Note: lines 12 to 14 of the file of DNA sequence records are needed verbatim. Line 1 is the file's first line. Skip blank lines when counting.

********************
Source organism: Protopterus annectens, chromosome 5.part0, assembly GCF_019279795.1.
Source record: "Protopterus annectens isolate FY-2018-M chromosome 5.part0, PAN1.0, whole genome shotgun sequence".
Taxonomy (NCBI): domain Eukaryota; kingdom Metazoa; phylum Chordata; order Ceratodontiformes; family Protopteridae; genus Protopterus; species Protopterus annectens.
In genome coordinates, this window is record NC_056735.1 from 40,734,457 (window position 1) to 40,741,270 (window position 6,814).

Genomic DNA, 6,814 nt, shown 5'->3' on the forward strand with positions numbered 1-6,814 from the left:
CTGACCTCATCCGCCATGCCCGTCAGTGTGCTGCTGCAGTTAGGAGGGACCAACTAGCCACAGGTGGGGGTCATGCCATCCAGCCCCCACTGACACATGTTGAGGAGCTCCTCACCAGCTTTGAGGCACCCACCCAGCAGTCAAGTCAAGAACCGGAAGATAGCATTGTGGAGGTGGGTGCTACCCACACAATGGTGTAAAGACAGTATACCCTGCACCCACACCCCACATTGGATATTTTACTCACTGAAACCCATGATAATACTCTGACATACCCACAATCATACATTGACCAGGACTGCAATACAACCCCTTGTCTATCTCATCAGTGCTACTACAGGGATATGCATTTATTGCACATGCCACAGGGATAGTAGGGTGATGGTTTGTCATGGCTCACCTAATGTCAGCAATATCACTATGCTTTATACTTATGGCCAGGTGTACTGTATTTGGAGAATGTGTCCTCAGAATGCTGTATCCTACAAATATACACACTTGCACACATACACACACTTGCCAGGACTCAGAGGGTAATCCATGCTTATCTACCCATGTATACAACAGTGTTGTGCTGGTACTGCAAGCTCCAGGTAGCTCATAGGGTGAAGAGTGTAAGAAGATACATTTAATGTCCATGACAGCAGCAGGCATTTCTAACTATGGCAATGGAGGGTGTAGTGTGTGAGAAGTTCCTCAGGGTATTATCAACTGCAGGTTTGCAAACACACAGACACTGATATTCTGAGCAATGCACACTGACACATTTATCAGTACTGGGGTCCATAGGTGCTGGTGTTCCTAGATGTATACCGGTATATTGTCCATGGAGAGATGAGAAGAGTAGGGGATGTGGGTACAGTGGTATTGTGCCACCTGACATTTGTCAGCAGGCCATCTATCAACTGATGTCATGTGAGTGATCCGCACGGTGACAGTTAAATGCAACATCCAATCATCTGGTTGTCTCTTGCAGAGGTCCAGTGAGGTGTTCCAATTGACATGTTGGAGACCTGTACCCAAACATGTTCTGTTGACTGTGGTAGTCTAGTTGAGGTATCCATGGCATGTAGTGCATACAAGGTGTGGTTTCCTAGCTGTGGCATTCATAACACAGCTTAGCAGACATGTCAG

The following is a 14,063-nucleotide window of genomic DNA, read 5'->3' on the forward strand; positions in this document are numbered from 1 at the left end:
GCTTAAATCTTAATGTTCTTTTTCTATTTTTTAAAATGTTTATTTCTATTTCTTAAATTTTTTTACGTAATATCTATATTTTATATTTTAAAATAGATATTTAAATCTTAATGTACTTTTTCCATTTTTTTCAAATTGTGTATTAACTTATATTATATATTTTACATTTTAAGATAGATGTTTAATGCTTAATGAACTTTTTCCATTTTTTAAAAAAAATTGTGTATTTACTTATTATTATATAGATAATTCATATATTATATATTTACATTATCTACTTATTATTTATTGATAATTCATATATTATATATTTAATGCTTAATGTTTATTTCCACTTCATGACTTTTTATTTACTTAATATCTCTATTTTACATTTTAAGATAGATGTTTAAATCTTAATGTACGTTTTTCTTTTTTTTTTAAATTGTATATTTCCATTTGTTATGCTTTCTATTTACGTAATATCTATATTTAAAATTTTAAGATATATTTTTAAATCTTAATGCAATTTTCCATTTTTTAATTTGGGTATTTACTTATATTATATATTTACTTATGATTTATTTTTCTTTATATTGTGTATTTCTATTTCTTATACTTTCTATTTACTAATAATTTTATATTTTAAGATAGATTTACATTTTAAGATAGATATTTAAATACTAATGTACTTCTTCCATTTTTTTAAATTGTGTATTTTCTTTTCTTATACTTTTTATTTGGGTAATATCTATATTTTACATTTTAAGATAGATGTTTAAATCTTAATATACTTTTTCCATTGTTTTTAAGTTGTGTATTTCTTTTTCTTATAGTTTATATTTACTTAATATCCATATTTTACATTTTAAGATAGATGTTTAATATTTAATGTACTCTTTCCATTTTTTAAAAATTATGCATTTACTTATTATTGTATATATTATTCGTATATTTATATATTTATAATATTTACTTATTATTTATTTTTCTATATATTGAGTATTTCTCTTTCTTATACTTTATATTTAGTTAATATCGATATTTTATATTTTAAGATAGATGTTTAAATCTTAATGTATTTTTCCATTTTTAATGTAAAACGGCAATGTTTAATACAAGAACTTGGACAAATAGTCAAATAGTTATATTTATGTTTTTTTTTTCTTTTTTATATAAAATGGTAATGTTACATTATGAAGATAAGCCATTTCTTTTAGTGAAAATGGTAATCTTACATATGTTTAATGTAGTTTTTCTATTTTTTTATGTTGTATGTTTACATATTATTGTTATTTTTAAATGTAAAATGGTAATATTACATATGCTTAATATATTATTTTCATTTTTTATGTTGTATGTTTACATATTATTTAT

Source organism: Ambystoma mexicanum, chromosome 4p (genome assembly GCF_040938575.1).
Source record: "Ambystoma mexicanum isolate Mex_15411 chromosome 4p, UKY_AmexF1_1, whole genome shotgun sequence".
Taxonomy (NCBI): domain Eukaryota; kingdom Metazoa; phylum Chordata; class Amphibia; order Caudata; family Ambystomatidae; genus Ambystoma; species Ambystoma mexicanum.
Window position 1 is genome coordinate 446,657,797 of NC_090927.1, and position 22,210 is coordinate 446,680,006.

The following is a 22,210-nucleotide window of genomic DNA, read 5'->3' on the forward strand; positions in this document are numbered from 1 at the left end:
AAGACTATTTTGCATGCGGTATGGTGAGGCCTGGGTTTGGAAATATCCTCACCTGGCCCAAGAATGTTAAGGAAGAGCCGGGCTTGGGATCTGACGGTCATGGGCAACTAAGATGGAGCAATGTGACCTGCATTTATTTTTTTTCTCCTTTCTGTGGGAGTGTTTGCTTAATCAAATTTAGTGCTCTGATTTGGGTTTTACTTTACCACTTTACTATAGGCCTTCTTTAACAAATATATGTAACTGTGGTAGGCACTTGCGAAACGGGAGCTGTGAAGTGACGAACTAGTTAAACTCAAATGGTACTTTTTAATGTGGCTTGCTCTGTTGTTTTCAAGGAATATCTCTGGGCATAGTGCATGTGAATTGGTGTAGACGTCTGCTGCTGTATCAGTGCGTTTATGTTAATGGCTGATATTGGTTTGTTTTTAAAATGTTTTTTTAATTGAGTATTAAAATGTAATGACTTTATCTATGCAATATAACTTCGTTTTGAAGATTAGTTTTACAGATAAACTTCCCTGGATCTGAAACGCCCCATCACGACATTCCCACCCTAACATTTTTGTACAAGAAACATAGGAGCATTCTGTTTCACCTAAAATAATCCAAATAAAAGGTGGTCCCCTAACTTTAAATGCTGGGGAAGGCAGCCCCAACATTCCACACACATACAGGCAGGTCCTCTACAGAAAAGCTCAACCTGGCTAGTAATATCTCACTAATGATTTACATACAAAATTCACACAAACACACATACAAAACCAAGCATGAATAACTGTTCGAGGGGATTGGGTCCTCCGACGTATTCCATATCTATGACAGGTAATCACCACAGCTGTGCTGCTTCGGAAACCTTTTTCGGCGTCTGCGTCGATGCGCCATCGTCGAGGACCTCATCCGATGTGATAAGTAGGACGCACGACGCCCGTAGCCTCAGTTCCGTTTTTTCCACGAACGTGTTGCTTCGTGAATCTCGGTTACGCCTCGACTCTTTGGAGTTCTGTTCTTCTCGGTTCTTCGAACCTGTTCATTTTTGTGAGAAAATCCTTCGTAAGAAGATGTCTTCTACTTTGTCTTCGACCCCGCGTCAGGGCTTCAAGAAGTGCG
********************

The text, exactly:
Window position 1 is genome coordinate 446,657,797 of NC_090927.1, and position 22,210 is coordinate 446,680,006.

The following is a 22,210-nucleotide window of genomic DNA, read 5'->3' on the forward strand; positions in this document are numbered from 1 at the left end:
AAGACTATTTTGCATGCGGTATGGTGAGGCCTGGGTTTGGAAATATCCTCACCTGGCCCAAGAATGTTAAGGAAGAGCCGGGCTTGGGATCTGACGGTCATGGGCAACTAAGATGGAGCAATGTGACCTGCATTTATTTTTTTTCTCCTTTCTGTGGGAGTGTTTGCTTAATCAAATTTAGTGCTCTGATTTGGGTTTTACTTTACCACTTTACTATAGGCCTTCTTTAACAAATATATGTAACTGTGGTAGGCACTTGCGAAACGGGAGCTGTGAAGTGACGAACTAGTTAAACTCAAATGGTACTTTTTAATGTGGCTTGCTCTGTTGTTTTCAAGGAATATCTCTGGGCATAGTGCATGTGAATTGGTGTAGACGTCTGCTGCTGTATCAGTGCGTTTATGTTAATGGCTGATATTGGTTTGTTTTTAAAATGTTTTTTTAATTGAGTATTAAAATGTAATGACTTTATCTATGCAATATAACTTCGTTTTGAAGATTAGTTTTACAGATAAACTTCCCTGGATCTGAAACGCCCCATCACGACATTCCCACCCTAACATTTTTGTACAAGAAACATAGGAGCATTCTGTTTCACCTAAAATAATCCAAATAAAAGGTGGTCCCCTAACTTTAAATGCTGGGGAAGGCAGCCCCAACATTCCACACACATACAGGCAGGTCCTCTACAGAAAAGCTCAACCTGGCTAGTAATATCTCACTAATGATTTACATACAAAATTCACACAAACACACATACAAAACCAAGCATGAATAACTGTTCGAGGGGATTGGGTCCTCCGACGTATTCCATATCTATGACAGGTAATCACCACAGCTGTGCTGCTTCGGAAACCTTTTTCGGCGTCTGCGTCGATGCGCCATCGTCGAGGACCTCATCCGATGTGATAAGTAGGACGCACGACGCCCGTAGCCTCAGTTCCGTTTTTTCCACGAACGTGTTGCTTCGTGAATCTCGGTTACGCCTCGACTCTTTGGAGTTCTGTTCTTCTCGGTTCTTCGAACCTGTTCATTTTTGTGAGAAAATCCTTCGTAAGAAGATGTCTTCTACTTTGTCTTCGACCCCGCGTCAGGGCTTCAAGAAGTGCG